The Department of Health (DoH) has published the responses from UK food manufacturers in a joint consultation on front-of-pack nutrition labelling.
The document, which reveals details of a consultation held from 14 May to 6 August 2012, highlights the views of health ministers from England, Scotland, Wales and Northern Ireland, in addition to the position of food manufacturers and the government.
In total, 16 questions were asked as part of the consultation to determine how best to achieve a more consistent labelling format.
The responses highlighted a strong support for greater consistency in front-of-pack nutritional labelling, with the food industry and non-governmental organisations (NGOs) expressing a willingness to work towards this aim.
A preferred format for the labelling, voiced amongst the majority of respondents, was a combination of percentage Guideline Daily Amounts (GDAs), traffic-light style colour-coding and text detailing high, medium and low levels of salt, sugar, fat, saturated fat and energy value based on calories.
The responses also highlighted a need for basic information to be provided on a per portion basis to help reduce the need for consumers to calculate their actual intakes, as well as providing additional information in the full nutritional declaration on the back of food packaging, based on a per 100g or 100ml basis. There was also an emphasis on the need for colour-coding energy consumption.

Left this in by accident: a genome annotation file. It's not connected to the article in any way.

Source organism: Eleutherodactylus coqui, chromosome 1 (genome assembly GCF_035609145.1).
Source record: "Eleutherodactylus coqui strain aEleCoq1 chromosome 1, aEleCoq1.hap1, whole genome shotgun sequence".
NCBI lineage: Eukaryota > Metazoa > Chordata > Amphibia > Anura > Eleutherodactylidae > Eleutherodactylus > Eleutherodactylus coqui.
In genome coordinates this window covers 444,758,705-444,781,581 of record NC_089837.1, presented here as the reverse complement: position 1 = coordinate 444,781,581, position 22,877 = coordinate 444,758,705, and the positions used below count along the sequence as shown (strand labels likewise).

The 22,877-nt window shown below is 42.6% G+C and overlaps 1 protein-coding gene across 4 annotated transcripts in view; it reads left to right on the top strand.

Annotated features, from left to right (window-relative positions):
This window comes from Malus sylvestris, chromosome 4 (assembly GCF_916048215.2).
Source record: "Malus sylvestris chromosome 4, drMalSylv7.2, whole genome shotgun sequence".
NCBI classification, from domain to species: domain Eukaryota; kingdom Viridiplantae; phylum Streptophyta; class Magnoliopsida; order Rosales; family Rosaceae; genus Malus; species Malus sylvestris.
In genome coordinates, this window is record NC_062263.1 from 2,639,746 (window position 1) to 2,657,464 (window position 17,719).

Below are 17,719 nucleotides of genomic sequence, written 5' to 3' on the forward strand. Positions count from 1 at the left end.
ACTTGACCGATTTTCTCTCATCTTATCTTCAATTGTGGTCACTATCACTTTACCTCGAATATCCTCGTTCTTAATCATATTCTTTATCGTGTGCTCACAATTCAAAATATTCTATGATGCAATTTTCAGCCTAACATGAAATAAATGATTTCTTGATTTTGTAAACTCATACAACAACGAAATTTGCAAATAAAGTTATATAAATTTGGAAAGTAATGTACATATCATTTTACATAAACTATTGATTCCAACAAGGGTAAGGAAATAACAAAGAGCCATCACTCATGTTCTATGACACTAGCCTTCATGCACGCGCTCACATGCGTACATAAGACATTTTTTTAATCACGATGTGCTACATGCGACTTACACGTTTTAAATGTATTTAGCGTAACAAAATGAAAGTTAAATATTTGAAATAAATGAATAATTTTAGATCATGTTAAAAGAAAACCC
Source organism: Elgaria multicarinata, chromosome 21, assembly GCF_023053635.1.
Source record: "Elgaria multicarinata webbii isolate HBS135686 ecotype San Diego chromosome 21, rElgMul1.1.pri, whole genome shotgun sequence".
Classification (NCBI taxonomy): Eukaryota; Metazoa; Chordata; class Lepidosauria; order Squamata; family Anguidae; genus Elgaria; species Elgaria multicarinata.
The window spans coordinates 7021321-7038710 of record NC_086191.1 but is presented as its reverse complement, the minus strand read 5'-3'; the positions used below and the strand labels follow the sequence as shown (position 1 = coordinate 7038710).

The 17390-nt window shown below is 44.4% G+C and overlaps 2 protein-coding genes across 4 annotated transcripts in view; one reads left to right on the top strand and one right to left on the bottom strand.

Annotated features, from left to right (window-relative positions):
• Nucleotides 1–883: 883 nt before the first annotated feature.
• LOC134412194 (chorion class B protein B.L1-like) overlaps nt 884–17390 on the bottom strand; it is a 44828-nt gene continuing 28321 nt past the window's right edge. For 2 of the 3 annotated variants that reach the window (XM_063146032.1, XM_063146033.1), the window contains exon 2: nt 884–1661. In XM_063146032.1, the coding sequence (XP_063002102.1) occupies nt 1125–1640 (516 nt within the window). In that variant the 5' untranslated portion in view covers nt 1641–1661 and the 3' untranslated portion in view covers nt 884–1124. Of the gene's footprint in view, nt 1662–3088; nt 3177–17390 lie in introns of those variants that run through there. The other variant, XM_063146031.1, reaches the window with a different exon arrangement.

Food manufacturers stressed there were issues with harmonising the position and look of front-of-pack nutritional labelling for a more unified look across the board, citing “technical issues and branding of different ranges” as reasons why this might be difficult to achieve in practice. Solutions suggested included mandatory font sizes and increased information requirements.
In the document, the DoH responded to the answers and its intentions moving forwards, including giving businesses the opportunity to decide which products will carry front-of-pack labelling and where to place it, but encouraging widespread use on multi-ingredient food products where consumers could find it hard to judge nutrient content.
Other actions included the consideration for further guidance on whether nutritional information should be provided either “as sold” or “as consumed”, as well as taking no further action on introducing health logos across foods identifying it as “best in category”.
To view the document in full, click here.